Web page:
Acoustic data for floors is given by two sound rating systems, Sound Transmission Class and Impact Insulation Class. STC rates the effectiveness of both floors and walls as barriers to airborne sound (i.e., the sound from sources like voices, TV sets, stereos, etc.) and the greater the STC value, the less sound is transmitted through the floor or wall. IIC rates the effectiveness of floors at reducing the transmission of impact sound hence acoustic data for walls only considers STC. IIC is strongly influenced by the finish layers on the floor, i.e., carpet, parquet, etc. As with STC, the greater the IIC value the less sound is transmitted through the floor assembly. Regulatory building code authorities typically consider a STC (or IIC) greater than 50 to be acceptable for a building’s wall and floor assemblies.
The acoustic data below an assembly’s drawing is on occasion missing. Where data exists, the STC or IIC entry has been footnoted to indicate the acoustic testing agency’s acoustic test reports, e.g. RAL-TL69-42 is a test report from Riverbank Acoustical Laboratories and SA910507 is a test report from Shiner & Associates. These test report numbers are provided in the “source” or first column below the fire testing agency’s fire design listing.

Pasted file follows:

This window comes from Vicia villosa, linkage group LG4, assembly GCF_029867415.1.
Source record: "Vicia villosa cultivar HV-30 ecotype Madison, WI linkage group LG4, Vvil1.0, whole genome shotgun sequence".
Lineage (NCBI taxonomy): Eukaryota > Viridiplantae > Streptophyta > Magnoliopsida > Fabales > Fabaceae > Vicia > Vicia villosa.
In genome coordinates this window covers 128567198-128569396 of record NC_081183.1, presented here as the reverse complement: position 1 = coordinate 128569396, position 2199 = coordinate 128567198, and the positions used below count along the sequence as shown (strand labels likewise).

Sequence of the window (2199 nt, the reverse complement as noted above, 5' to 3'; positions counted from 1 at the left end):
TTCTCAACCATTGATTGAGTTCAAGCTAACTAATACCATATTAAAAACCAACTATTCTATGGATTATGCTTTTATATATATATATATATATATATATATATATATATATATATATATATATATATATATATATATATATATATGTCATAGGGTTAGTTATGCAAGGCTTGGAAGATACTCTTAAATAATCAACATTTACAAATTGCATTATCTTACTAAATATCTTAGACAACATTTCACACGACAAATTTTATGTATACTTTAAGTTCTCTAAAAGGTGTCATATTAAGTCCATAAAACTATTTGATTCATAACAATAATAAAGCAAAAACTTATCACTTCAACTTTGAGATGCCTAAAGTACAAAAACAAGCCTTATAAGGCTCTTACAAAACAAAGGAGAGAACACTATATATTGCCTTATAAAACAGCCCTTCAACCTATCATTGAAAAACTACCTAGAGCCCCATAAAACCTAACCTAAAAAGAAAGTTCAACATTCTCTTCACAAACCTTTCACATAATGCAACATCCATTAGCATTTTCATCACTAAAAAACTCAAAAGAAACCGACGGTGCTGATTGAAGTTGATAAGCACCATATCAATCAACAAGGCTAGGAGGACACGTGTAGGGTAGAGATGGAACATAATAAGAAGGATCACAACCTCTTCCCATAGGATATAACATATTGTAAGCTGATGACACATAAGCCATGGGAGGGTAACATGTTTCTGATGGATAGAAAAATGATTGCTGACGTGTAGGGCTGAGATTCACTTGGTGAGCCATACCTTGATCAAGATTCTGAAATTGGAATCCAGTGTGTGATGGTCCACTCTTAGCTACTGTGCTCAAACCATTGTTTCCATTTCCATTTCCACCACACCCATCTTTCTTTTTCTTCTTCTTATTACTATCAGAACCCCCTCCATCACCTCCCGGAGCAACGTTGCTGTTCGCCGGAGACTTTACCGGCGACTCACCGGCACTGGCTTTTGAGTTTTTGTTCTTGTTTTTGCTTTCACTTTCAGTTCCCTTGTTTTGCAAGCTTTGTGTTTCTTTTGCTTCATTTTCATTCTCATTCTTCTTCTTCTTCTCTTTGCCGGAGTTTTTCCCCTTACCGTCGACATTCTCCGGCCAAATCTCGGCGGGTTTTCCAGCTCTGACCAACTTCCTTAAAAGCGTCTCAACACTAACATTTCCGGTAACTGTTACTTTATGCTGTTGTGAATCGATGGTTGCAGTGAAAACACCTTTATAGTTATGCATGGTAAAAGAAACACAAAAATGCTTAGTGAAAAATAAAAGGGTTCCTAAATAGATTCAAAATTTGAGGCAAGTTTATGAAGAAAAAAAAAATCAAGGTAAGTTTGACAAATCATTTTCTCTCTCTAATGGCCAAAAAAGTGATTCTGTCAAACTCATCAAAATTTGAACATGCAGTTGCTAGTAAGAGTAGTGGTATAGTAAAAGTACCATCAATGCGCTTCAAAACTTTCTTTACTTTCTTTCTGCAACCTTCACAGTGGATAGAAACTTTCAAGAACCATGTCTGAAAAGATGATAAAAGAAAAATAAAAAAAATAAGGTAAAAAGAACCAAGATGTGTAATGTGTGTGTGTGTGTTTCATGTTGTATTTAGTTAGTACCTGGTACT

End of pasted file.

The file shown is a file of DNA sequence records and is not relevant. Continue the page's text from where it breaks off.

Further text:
Some STC and IIC values appear with an asterisk that denotes an “estimated value as per Warnock (2005),” a footnote on the bottom portion of each page where such a value is given. The September 2006 edition of the guide featured these estimated values and follows up on the Warnock (2005) report prepared for SFA to enhance the guide with more acoustic data. The report also surveyed the existing published acoustic test reports mentioned above and referenced in the source column. The acoustic estimates are based on acoustic modeling software called “SOCRATES – the SOund Classification RATing EStimator.” The software was developed by Dr. Alf Warnock at the Institute for Research in Construction of the National Research Council of Canada. Dr. Warnock developed equations to estimate sound ratings in SOCRATES using multi-variant regression analysis, based on an analysis of the results from several large sets of measurements (174 joist floors, 117 non-load bearing walls, 39 load bearing walls and 48 double stud walls) made at IRC-NRCC.
SOCRATES allows users to perform acoustic estimates for floors and walls after selecting sub-floor materials, framing and gypsum membrane details, resilient channel spacing and type of sound-absorbing insulation material for common floor and wall assemblies. Users can download SOCRATES from NRCC via the following webpage:
Further information on “SOCRATES” is also available via the following Web site:
The data from SOCRATES (estimates provided by NRCC’s Alf Warnock) as well as data from existing acoustic test reports provides designers with additional values to consider, as more and more multi-family and other projects consider acoustic performance essential to a successful project.
LOAD RESTRICTED FACTOR